Where Is Augmented Reality Headed?
Are there any other technologies out there as capable of capturing our imaginations as augmented reality (AR)?
While it’s still fairly conceptual in its applications, it’s entering the mainstream in numerous ways, from our games to our social media to our shopping experiences.
The Growth of AR
Though its developers may not have intended it this way, the release of Pokémon Go! in 2016 paved the way for AR acceptance in the public eye. The game took the foundational elements of VR and made them palatable to users of all ages, such as using the smartphone camera as a viewing device and overlaying simple graphics that users could interact with.
Of course, this was only the beginning. Companies in 2018 are making major investments in AR technology and supporting the concept across numerous platforms.
Google offers collections of AR experiments that users can explore. Apple has its own augmented reality developer toolkit. Heck, even Snapchat is expanding the marketing potential of its AR components by introducing “shoppable” AR into the digital marketing ecosystem.
The concept is simple enough. Consumer AR demos work by superimposing effects into our world, generally by interacting with our device cameras or headsets and “writing” content over the layout. It’s not that new of an idea—Snapchat and others have been testing this “additive AR” for years with their facial recognition filters—but as the applications expand, they’re opening the doors to some exciting new possibilities.
The End of Mobile
AR has the potential to break the constraints of mobile browsing. The biggest constraint, of course, is the size of the screen.
But with the rise of wearable headsets, the screen size boundary is smashed. As AR can superimpose fully-realized visualizations of mobile screens through our devices, we don’t need to stare at a static screen anymore. With AR, everywhere we look can be a screen.
Aside from solving the issue of a lack of screen space for mobile visualizations, this improvement creates interesting possibilities for data access on the consumer side of things. These tools will be able to easily integrate with Google Maps, transit apps, even weather reports—and display all that data within a user’s headset.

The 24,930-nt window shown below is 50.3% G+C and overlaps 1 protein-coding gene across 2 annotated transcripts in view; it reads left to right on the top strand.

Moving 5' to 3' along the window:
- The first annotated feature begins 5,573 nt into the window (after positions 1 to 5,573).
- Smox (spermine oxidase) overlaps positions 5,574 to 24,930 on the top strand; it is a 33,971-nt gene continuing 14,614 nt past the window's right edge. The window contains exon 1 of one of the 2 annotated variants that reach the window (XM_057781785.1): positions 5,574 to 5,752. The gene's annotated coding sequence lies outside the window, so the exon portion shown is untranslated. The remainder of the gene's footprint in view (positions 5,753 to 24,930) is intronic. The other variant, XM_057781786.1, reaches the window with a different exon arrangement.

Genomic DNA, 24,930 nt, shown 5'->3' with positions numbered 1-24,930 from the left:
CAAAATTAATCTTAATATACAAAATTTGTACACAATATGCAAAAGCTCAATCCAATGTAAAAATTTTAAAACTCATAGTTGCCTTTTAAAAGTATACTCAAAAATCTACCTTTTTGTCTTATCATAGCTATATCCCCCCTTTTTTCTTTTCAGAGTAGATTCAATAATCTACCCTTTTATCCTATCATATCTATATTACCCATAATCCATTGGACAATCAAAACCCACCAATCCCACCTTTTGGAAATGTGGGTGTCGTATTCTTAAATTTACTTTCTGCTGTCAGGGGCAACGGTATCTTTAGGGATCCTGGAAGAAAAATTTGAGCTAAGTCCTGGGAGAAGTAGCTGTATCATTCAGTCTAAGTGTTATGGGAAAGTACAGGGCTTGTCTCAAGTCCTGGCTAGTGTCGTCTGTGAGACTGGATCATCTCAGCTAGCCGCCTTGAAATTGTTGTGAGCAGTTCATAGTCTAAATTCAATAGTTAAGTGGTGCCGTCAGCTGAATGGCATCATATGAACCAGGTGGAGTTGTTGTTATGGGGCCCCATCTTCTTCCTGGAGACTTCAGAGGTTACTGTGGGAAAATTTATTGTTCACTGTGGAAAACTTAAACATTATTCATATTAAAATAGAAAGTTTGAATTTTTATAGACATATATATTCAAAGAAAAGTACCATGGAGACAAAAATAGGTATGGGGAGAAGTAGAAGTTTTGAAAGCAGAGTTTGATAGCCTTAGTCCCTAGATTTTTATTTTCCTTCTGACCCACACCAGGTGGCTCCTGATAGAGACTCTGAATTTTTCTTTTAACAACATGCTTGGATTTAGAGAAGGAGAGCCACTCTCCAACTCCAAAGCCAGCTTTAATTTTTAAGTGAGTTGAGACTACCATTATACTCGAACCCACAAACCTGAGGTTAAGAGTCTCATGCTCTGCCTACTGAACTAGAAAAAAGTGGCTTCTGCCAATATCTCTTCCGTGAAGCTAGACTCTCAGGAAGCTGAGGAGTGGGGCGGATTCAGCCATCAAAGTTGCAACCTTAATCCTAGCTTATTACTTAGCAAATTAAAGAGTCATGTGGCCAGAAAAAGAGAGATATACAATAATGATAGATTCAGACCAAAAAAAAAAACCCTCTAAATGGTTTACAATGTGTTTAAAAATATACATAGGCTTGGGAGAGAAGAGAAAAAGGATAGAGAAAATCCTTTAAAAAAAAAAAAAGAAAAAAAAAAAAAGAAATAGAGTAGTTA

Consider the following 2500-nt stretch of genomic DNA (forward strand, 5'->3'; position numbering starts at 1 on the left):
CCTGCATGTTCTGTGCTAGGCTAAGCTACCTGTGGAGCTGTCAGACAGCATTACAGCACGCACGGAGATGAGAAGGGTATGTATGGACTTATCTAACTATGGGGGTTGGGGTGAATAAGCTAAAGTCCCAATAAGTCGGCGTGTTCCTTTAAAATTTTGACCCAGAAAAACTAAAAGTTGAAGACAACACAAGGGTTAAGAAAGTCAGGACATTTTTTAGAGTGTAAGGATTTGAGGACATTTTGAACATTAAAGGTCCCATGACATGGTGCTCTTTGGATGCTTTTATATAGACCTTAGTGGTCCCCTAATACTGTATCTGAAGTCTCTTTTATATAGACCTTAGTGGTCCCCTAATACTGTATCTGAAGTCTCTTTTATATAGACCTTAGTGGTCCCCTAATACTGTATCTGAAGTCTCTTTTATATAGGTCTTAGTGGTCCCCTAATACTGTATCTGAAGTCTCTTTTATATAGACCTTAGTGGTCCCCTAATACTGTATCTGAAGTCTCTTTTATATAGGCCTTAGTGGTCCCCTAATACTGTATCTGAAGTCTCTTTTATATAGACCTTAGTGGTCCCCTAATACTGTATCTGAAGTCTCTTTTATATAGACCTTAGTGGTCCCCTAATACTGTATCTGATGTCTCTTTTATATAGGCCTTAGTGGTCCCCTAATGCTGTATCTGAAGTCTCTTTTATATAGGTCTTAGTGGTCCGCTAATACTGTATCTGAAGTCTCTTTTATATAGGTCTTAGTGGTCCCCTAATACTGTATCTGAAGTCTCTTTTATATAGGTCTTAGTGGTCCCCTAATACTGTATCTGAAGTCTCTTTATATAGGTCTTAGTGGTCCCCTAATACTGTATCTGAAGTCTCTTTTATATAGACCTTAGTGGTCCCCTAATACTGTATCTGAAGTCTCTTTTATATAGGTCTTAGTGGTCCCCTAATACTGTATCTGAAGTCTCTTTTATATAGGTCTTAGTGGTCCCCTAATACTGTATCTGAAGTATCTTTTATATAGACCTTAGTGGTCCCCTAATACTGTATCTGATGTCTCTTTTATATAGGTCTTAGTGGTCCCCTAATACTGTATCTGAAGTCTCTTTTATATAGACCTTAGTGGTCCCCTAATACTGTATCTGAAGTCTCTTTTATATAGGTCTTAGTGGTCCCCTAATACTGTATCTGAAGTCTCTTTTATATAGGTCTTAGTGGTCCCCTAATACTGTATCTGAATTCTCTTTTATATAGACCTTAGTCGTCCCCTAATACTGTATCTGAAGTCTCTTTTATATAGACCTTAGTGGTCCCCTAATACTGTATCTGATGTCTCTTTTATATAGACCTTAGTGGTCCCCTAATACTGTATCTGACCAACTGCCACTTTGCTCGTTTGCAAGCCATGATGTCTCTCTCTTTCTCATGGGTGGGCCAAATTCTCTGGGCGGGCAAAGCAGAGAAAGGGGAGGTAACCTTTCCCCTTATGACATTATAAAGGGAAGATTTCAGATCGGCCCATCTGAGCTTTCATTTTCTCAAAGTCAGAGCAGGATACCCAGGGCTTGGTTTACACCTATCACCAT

We could see a transit schedule when we look at a bus. We could look at the sky and see a full forecast of the week’s weather report. We could look at a person, and through facial recognition scanning tied to the person’s social media, receive a digitized rundown of their latest social media posts.
Mobile changed the game, but these applications of AR promise to create truly customizable interfaces that give us the data we want when we want it—no screens attached.
Redefining the Retail Experience
According to a consumer survey of retail shoppers, 68 percent of respondents said they would spend more time at retailers that let them shop with AR, and 72 percent admitted to making unplanned purchases because of an AR interface.
Clearly, there’s a consumer appetite for AR in the shopping experience.
Fashion companies are already using it to shorten the lengthy process of trying on clothes and creating virtualizations that show us how we’d look in a given outfit. And that’s just one example of many.
We’re not too far off from the day when we could walk down the grocery store aisle and scan each item with our headsets to receive complete nutritional readouts on every object. We could even customize these readouts with our favorite brands or dietary preferences to create personalized heatmaps that show us our best options on the shelf.
Educational applications are always hot commodities for tech advancements, and AR is no exception.
The applications of these visualizations in learning environments are obvious—teachers gain a new way to let students interact with complex subjects, such as creating completely virtual environments where students can literally walk through the human body, examining cellular structures up close, and receiving relevant information readouts all at once.
More broadly, it speaks to a natural evolution of the learning environment. We once had blackboards, then moved to whiteboards, overhead projectors, and eventually digital projectors. As this type of AR is merely a new way to present the information we already have, it makes sense that it could be applied in nearly endless ways within the educational environment
Where Is AR Headed?
It’s impossible to say for sure where these AR advancements will take us. The technology is still in its infancy, and new discoveries are being made day every for both business-facing and consumer applications. Only time will tell how other companies will adopt these strategies—and what kinds of tech marvels we’ll see in the coming years.